A comparison of Location – Lab 2

February 3, 2010

Although this class is about the Digital Earth, the place I would like to visit someday is the Moon.  It is hard to predict what walking on a different celestial body would be like and the only foresight I can offer is one based on pictures and the experience of others.  My initial description entailed a black sky, dusty grey landscape illuminated by the distant sun, and the silence of space.  My initial and final descriptions were the same after looking at ground view photos at the Apollo 16 landing site.

As for a location I would not want to travel to, I chose the city of Tokyo in Japan.  My initial view of the city is one overly crowded with people, vehicles, and buildings.  I understand this is the basic definition of a city but I thought of Tokyo as more crowded than a typical large city.  Also, the difference in culture is not something I would enjoy, especially since i’m not much of a seafood person.  However, after looking at street views of the city, it was not as bad as I initially thought.  Yes, it was crowded, but not to the extent I imagined.  I didn’t learn much about the culture with Google Earth but it portrayed the city differently than I thought.

With the street view, or even the overhead view, Google Earth grants an observer a first person view of the surrounding culture and environment.  For instance, in Tokyo, Japan I learned that drivers travel on the left side of the road, an example of the differing culture.  However, this is not to say that Google Earth provides an accurate representation of reality.  The program offers only a view and lacks the smells, sounds, and feelings of a place.  Google Earth cannot provide the smells of traditional food in Tokyo, the feeling of low gravity on the moon, or the peaceful silence of outer space.  In other words, Google Earth only provides a glimpse; the reality of a location must be experienced firsthand.

Google Earth has thousands of uses other than virtual tourism.  Since it is an advanced map, it can be used to display the varieties of data and information we discussed in class.  However, the ability to observe and study specific details of celestial objects would be useful for astronomers, scientists, and even students.  Google Earth could offer the ability to observe other planets, suns, interstellar space, and universes with detail and ease.  For example, Astronomy deals with a gigantic amount of data.  Google Earth could serve as a centralized database for this information.  Also, almost all that Astronomy deals with is too distant and hostile for humans to experience them.  Thus, most of what we know about the universe comes from observing light from far away objects.  Google Earth, or Google Universe as it should be renamed, would provide those observations (photos, information points, points of interest) similarly to the ease and detail that is currently Google Earth.


5 Responses to “A comparison of Location – Lab 2”

  1. edemuyn2 said

    Your use of images to illustrate your points is great and your post is thoughtful and interesting. I like you choice of the moon as a place you’d like to visit.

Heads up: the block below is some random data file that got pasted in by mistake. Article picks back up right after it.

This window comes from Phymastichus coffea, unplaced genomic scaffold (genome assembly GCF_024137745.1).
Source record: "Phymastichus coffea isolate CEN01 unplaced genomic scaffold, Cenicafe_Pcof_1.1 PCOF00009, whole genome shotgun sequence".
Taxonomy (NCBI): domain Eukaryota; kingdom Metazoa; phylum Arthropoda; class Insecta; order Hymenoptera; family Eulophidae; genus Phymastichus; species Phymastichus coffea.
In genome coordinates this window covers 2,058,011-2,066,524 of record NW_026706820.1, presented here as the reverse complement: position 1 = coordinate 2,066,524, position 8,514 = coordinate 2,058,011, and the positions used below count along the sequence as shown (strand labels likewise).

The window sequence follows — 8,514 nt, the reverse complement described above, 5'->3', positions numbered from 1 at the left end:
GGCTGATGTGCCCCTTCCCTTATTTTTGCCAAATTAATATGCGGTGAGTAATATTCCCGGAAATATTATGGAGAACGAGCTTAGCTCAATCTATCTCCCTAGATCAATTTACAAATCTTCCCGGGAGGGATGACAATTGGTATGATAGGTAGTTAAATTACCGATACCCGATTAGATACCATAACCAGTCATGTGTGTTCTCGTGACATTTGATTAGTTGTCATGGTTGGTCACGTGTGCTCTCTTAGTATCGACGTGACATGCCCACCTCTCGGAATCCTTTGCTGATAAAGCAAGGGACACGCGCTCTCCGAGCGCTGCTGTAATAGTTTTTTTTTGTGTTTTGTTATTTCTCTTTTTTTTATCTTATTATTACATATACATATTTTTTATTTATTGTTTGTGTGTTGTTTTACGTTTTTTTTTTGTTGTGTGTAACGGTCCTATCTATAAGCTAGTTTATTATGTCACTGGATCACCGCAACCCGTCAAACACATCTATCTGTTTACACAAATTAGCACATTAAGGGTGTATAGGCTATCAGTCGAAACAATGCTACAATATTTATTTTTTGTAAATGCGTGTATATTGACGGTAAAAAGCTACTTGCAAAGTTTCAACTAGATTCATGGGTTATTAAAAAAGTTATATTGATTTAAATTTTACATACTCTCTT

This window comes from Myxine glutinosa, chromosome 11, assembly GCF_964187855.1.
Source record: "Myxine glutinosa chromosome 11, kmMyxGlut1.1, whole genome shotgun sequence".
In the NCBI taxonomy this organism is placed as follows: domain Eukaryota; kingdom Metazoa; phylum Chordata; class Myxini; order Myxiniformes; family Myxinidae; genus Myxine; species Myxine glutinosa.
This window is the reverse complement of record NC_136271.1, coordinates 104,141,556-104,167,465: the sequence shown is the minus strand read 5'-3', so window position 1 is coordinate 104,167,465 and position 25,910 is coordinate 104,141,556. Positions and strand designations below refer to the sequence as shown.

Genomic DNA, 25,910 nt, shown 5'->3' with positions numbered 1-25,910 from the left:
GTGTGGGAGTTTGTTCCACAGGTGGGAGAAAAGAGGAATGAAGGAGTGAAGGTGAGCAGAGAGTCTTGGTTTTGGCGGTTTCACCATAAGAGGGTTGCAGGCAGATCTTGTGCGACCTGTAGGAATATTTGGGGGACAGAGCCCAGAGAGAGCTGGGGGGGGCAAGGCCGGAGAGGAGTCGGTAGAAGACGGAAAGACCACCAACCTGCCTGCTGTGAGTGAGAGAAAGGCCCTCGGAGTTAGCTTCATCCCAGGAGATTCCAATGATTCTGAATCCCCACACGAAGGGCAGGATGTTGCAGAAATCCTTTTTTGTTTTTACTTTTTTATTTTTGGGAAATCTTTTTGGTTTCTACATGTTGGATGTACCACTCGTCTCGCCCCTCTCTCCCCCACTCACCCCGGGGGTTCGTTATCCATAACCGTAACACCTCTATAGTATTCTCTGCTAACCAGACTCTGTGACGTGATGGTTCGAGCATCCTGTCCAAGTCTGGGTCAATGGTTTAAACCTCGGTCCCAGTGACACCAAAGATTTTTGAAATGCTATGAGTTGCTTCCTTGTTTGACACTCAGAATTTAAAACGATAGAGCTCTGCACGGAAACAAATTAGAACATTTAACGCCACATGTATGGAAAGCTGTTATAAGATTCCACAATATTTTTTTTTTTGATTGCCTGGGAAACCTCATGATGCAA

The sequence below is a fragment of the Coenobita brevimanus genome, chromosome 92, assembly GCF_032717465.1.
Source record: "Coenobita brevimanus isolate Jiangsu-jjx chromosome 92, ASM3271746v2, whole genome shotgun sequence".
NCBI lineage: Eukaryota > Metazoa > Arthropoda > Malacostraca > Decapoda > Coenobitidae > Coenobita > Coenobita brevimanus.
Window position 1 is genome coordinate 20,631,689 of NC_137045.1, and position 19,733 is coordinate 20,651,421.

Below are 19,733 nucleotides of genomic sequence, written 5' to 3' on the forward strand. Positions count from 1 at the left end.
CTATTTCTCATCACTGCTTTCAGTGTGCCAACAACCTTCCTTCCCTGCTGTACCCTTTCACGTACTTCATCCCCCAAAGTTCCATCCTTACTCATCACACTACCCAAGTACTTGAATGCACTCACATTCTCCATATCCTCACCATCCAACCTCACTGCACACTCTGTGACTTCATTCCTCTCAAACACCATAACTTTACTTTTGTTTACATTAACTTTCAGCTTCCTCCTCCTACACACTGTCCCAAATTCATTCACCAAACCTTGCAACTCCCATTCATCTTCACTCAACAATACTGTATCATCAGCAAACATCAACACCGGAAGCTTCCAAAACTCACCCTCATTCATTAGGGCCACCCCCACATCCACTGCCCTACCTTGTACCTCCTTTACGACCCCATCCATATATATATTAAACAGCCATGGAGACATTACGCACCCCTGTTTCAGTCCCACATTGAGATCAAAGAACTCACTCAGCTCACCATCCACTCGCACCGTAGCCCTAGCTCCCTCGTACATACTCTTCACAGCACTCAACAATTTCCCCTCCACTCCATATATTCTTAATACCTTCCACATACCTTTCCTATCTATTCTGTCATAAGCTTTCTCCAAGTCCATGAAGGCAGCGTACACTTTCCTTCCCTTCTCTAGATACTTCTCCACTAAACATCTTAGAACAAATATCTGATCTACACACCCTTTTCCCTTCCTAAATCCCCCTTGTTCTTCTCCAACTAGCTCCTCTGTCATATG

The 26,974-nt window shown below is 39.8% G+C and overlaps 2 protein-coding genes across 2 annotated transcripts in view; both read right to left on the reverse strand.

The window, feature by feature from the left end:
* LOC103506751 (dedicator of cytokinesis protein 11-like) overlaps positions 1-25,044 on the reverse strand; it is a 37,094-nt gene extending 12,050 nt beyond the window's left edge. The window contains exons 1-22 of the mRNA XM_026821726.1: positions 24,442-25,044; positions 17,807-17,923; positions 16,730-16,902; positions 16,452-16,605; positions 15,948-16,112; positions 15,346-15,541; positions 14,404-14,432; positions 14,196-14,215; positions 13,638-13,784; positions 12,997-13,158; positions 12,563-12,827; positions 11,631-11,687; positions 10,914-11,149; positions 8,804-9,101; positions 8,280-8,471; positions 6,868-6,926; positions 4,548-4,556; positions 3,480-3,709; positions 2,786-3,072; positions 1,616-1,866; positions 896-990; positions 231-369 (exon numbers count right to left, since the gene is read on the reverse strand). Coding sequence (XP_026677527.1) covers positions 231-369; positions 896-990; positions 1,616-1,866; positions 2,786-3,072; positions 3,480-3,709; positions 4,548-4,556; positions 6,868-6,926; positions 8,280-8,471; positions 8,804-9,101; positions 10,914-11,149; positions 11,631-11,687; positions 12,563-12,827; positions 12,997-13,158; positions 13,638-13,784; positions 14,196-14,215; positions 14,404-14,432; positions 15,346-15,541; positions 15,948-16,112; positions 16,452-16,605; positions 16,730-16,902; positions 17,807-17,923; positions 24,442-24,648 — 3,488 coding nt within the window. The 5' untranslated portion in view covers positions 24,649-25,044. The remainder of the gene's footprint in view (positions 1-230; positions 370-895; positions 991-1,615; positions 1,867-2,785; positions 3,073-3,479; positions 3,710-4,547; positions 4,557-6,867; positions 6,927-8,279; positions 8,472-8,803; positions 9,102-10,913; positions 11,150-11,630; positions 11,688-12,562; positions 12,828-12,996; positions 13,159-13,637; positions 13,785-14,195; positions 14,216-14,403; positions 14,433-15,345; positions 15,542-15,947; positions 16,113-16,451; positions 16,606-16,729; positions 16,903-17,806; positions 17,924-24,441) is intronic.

2. shao4 said

    I never thought someone would think outside the Earth when this lab was assigned. I had no idea google Earth provided the moon as well and the first thing I did after reading this was to go and check it out for myself. The images you posted of the moon were great, and yes I agree that while google earth does allow you to see first hand what a certain place looks like, it is the only thing the picture is able to provide for us. The real feelings of a place can only be experienced while you are actually there. Everything you believe about a place can only be called assumptions until you have gone there yourself.

  3. I like how you point out that Google Earth cannot provide the sights, sounds, and smells of a place. As I was reading your analysis of Tokyo through the pictures you found on Google Earth I began thinking that even though you saw pictures of a non-crowded street, doesn’t mean it’s not very crowded. I noticed the same thing as I browsed around the Earth myself. There were pictures that showed streets clean and clear when in reality they are probably jammed with cars and people. It is perhaps a biased photograph.

    • cjbates8 said

      I agree that it was a biased picture. It would be impossible to find a picture that isn’t since even a single place can have many diverse parts to it, especially in a city. Even if we could assume that the picture I looked at was unbiased, it does not account for, say, the subway system, which could be even more crowded than the streets.

  4. zranney2 said

    I love the choices for both of your locations! The moon is a location I never thought to choose, I didn’t know that google earth had images of the moon! I wonder what location on earth is most like the environment on the moon, if any (without the loss of gravity of course). I think your choice for Tokyo Japan is definitely justified. I would rather not visit a city that is so densely populated. I also agree with you that I would much rather like to get a taste of the various senses one would experience in such a town, and google earth just presents images of any given street you choose. Is it possible to believe that if you were looking at the exact same image in reality, the space you are in could evoke many different senses and feelings rather than looking at a photograph.

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